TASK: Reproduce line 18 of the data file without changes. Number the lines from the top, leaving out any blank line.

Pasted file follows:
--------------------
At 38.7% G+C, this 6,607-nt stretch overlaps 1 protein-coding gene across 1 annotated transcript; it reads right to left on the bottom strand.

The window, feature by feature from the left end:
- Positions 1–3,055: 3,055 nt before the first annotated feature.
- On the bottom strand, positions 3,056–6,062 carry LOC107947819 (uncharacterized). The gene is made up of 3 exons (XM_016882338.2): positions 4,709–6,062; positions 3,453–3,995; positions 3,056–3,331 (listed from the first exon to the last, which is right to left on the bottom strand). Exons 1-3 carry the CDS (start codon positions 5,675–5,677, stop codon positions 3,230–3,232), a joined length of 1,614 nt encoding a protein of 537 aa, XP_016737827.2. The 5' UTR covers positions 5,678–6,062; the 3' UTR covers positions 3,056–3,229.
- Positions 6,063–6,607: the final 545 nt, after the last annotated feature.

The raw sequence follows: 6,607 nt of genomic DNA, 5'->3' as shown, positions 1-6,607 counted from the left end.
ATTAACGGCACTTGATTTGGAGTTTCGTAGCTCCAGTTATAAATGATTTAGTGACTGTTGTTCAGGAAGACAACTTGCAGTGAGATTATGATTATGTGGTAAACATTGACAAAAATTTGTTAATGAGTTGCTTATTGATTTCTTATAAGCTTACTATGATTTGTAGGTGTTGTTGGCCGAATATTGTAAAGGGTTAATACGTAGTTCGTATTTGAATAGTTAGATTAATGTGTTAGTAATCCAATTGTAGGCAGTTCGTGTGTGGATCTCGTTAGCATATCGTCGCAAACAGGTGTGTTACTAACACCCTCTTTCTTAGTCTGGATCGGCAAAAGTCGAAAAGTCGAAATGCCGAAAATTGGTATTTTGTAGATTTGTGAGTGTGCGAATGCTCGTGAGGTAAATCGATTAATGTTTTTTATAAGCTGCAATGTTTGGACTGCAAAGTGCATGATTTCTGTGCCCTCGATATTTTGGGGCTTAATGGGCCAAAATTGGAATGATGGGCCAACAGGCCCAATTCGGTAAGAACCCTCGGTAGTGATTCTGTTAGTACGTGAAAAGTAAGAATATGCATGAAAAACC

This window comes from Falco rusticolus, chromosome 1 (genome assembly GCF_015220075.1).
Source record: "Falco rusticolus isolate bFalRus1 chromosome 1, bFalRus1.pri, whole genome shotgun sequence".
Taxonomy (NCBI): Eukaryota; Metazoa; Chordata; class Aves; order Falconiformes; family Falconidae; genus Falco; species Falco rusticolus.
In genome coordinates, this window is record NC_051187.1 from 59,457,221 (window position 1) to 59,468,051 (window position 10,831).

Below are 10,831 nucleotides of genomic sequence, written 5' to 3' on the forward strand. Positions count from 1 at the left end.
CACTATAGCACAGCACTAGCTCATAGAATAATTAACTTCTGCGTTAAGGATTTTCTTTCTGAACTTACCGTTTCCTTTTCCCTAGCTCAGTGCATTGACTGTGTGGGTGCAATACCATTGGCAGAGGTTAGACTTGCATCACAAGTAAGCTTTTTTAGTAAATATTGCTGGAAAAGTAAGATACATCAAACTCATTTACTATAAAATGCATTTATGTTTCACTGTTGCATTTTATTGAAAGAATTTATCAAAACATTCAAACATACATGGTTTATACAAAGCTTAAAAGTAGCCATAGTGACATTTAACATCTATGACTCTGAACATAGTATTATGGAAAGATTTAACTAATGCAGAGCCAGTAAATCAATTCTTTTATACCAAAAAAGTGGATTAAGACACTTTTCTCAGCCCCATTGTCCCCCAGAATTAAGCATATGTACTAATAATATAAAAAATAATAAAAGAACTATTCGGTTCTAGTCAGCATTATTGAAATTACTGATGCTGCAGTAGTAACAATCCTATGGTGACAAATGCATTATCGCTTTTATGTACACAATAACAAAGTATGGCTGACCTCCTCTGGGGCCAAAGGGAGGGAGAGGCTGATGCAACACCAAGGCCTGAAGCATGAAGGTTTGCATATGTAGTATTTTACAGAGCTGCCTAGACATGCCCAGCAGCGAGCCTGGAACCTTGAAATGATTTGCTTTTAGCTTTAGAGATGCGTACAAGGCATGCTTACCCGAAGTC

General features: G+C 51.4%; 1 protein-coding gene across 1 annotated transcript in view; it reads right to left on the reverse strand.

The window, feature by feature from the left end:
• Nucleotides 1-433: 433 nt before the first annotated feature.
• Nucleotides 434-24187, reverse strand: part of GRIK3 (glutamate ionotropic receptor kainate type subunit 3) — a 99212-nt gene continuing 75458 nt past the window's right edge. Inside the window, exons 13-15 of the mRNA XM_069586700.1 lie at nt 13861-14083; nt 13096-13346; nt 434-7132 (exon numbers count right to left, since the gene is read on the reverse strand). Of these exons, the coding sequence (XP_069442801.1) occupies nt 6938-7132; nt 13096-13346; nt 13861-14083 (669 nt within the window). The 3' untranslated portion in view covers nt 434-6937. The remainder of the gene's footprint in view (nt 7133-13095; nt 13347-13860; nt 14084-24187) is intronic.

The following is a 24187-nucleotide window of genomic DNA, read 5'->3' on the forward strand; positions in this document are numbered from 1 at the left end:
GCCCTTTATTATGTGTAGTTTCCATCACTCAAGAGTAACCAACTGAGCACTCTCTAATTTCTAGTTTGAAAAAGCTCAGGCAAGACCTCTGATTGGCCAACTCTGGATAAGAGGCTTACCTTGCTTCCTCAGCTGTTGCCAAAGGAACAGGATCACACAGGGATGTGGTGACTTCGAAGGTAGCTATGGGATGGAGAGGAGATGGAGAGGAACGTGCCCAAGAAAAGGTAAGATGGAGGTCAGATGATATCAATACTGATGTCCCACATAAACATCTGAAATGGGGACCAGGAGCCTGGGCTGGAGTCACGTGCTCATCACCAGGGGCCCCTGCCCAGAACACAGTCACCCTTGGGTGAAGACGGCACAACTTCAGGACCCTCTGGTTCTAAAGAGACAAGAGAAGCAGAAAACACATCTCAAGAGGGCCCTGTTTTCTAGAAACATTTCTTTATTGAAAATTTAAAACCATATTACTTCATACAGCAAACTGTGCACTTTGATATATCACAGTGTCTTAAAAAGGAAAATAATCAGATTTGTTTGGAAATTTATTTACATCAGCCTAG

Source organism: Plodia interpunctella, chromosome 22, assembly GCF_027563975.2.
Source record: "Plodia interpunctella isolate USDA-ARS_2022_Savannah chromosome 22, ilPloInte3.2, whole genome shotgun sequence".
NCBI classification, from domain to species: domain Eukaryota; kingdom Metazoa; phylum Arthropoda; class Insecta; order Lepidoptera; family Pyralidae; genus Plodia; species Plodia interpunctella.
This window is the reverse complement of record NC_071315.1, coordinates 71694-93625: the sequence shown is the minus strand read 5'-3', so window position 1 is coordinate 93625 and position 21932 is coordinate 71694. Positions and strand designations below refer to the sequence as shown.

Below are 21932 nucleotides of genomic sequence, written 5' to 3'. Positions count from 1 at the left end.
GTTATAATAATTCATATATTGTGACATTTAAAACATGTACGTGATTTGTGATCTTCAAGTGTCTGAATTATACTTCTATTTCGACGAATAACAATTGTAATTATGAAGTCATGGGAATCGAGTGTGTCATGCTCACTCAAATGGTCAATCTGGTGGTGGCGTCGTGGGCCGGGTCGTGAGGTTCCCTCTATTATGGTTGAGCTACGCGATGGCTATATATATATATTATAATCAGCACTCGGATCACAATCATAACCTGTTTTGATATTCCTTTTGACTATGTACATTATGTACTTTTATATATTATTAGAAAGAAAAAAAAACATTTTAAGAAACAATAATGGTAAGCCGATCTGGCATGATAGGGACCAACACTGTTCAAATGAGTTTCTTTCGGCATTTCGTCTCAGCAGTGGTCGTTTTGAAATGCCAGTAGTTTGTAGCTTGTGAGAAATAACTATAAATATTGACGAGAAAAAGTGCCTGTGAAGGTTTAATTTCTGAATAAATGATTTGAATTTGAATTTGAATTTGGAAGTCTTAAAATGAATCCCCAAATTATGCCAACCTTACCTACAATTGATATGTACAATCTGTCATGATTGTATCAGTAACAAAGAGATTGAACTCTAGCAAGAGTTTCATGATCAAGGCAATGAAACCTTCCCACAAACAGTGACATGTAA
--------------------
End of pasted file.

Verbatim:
The following is a 24187-nucleotide window of genomic DNA, read 5'->3' on the forward strand; positions in this document are numbered from 1 at the left end: